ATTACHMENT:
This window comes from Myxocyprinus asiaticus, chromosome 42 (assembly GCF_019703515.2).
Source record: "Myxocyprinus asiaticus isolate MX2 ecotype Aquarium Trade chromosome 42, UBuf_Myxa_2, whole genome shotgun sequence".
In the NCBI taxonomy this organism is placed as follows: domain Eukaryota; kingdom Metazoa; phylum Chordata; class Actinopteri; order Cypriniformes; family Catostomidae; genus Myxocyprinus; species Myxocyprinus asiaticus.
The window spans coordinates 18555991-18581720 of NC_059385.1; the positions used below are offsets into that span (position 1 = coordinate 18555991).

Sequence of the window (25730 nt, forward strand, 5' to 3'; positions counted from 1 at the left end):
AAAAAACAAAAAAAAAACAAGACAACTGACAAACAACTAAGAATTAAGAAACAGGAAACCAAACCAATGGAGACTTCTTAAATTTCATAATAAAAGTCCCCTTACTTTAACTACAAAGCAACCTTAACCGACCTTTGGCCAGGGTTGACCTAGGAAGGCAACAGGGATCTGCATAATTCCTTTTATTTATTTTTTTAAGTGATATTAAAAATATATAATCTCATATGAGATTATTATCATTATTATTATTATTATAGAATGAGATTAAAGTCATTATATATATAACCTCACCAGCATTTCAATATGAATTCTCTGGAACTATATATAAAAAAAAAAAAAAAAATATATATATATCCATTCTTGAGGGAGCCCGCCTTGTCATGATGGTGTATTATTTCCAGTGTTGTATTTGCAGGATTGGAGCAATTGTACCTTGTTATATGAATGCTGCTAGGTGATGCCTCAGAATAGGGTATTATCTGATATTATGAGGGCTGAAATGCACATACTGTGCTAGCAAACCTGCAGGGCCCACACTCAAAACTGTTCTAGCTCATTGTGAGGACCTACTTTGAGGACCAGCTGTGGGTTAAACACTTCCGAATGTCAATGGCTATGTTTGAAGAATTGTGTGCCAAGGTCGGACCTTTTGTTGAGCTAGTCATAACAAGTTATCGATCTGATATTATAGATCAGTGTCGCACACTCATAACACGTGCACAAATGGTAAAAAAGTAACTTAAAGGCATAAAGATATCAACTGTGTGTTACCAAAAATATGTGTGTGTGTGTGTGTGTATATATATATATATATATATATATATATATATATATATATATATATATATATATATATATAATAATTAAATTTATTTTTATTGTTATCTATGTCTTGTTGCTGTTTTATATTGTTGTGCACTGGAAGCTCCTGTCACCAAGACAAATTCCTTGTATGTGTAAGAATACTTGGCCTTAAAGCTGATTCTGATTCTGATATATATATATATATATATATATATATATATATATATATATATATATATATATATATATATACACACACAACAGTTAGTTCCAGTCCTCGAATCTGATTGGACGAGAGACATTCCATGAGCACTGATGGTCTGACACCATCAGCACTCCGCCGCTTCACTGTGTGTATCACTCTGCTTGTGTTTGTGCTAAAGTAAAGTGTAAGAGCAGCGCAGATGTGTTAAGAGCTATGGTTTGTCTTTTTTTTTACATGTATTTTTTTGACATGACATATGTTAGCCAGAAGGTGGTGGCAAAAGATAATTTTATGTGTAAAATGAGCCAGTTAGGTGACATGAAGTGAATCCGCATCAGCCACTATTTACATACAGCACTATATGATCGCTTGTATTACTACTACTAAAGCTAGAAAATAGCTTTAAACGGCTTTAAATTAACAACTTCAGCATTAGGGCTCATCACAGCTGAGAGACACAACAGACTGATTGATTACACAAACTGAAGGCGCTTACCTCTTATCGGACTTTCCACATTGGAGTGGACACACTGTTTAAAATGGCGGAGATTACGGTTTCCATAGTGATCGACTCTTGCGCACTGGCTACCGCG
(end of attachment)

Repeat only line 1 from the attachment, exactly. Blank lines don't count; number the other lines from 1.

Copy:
This window comes from Myxocyprinus asiaticus, chromosome 42 (assembly GCF_019703515.2).